Click'N Burn (which has earned glowing reviews in PC World and elsewhere) takes up less disc space than many competing programs, and it's also cheaper, listing at $49.99, with a $20 instant rebate making it $29.99. The other thing I really like is that like other Stomp Inc. products (including very durable proprietary jewel cases that list at $14.99 for 50), this one is not just made in the U.S., but mainly right here in OC.
"We could definitely source the product cheaper elsewhere, but we get a sense of pride out of building the products here, and we know the quality and control is there," said Stomp head Mike Hummell.
He and some 60 employees work out of an unassuming Costa Mesa warehouse/office. The 37-year-old Hummell is an alumnus of Orange's El Modena High, Cal State Fullerton and the Green Berets. This is his second start-up, and he says Stomp Inc. grew from a $200,000 capital investment in 1996 to a company that did $20 million in sales last year before selling off the CD Stomper side of the company to labeling giant Avery Dennison Corp. last winter.
They have since been going hammer and tongs at CD-related software and already have a product out that they anticipate will obsolete Click'N Burn, dubbed Record Now Max. He says it does everything Click'N Burn does and more (you can burn to 64 drives at once!) and is the first retail product to support the DVD-R format and other stuff aimed at our DVD-reliant future. And here I'm still getting over Betamax.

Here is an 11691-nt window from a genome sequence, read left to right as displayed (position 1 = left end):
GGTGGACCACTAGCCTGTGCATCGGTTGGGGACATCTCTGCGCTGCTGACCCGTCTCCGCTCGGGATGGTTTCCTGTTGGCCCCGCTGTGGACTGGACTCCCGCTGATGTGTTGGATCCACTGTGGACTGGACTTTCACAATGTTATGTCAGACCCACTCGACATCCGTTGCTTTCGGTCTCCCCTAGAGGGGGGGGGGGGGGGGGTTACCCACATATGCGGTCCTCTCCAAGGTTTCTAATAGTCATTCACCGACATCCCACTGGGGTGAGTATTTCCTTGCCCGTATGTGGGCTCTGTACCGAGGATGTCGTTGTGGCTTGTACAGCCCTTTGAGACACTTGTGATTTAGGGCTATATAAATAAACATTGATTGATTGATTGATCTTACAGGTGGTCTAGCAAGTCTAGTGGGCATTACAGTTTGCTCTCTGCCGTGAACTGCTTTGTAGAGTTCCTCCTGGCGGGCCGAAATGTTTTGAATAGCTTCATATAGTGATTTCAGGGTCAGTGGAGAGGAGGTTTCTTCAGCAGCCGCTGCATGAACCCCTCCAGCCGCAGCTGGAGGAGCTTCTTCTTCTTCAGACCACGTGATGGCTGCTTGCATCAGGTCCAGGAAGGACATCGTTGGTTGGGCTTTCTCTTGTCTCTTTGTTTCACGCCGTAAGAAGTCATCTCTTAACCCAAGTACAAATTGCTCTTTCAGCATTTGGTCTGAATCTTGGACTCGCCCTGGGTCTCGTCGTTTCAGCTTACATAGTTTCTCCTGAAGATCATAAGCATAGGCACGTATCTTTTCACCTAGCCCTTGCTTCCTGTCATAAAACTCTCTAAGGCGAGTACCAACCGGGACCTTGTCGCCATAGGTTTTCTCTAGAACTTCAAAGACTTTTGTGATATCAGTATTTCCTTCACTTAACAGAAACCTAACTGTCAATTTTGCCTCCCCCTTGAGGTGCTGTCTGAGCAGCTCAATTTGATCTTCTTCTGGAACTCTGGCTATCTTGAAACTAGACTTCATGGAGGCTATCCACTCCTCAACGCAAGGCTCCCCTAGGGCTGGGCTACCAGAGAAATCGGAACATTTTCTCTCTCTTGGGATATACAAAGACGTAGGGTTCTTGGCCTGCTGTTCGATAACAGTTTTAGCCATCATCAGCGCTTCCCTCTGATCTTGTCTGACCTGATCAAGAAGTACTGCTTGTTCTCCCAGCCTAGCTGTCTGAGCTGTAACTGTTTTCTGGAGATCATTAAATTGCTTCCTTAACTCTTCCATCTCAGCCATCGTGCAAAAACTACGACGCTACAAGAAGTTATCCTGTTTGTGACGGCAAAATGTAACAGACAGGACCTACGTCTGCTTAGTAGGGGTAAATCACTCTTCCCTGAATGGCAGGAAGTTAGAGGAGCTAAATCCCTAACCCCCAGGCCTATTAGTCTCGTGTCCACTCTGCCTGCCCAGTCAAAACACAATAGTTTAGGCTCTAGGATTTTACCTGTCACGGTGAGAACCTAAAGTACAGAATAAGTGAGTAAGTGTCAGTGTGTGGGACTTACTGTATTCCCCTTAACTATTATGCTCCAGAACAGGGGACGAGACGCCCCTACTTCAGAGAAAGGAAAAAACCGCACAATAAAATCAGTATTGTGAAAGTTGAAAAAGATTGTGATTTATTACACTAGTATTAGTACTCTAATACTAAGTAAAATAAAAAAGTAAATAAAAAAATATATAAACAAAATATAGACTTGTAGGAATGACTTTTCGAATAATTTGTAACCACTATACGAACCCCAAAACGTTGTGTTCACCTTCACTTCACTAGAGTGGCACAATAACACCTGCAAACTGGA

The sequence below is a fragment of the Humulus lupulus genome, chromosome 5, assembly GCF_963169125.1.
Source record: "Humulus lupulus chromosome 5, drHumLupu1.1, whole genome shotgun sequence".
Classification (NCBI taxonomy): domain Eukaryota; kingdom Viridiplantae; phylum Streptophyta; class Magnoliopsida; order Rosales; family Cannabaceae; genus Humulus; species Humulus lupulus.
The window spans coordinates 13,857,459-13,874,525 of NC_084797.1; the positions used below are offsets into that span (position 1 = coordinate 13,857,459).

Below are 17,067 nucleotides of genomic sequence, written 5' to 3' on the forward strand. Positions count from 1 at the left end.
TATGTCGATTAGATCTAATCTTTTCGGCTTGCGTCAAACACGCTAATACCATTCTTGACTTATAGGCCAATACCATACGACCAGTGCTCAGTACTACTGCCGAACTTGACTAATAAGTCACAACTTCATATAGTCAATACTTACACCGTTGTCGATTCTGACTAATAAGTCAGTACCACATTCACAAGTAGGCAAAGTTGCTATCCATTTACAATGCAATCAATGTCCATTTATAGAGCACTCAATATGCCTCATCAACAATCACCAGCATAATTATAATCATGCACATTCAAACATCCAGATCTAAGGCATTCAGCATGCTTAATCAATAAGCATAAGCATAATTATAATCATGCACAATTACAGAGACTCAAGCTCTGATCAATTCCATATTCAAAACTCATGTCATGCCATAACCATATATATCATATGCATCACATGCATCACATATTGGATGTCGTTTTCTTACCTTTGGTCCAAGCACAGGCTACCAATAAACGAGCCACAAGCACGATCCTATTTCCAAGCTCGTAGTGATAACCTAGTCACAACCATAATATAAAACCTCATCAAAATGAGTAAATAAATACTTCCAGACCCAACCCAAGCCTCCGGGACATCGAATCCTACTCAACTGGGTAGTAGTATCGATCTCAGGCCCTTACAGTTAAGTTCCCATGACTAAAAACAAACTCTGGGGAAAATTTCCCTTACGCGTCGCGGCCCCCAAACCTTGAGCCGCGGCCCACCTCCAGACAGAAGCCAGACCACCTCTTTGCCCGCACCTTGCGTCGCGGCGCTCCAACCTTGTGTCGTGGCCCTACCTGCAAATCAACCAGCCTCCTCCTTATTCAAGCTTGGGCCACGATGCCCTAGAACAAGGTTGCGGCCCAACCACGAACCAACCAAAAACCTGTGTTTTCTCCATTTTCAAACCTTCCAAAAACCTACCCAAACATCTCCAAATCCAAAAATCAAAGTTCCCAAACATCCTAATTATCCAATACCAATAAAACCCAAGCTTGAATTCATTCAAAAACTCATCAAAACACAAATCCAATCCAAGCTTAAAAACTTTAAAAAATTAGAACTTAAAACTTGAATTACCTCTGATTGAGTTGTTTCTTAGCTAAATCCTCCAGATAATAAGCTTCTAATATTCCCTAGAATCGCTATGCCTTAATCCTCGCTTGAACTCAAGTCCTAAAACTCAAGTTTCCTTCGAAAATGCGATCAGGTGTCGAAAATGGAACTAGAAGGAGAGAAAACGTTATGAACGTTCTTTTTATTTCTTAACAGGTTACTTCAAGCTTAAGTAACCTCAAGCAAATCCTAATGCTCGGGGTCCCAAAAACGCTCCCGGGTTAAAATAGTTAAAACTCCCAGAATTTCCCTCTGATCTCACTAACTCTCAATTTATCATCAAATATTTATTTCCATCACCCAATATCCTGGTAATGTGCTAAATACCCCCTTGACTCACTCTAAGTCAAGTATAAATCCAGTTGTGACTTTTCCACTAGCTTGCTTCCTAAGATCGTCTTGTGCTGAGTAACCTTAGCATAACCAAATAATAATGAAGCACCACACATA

With such technologies and the quality of inexpensive computer-based recording studio setups these days, there is no reason that aspiring local artists can't start their own record companies. It's convenient to think it's useless to attempt to compete with big corporations. Hummell, who in a few years went from living in a cheap motel room to a big-ass house on the Back Bay, disagrees.
"I will tell you that it's a myth that big business has it all tied up," Hummell says. "They don't come up with the fresh ideas. Small businesses do. You have to be committed, put it all on the line and give it everything you have."Ongie-san Sings!
One of the first people to hip me to Brion was OC musician (hey, with his own studio and record label!) and Gypsy Den co-owner Joe Ongie, and it was Ongie's music I was thinking of when I saw Brion—because Ongie isn't too good, but he's just right.
Where the cumulative effect of a Brion performance is nearly too precocious, blustering with more talent than he knows what to do with, you can tell that Ongie actually works at his songs, and they happen slowly enough to let more feeling seep in. On Ongie's various CDs, you'll find songs—"Beauty Mask," "Tomorrow the World"—that are at least as good as Brion's or practically anyone else's, and you've only got to go to Santa Ana to see him, where he had the wisdom to book himself into the Gypsy Den this Friday. It's free, but buy a latte or something. (Don't know what to get the mother-in-law? How about a piñata from nearby Fourth Street? You can stuff it with sushi.)Is Nothing Sacred?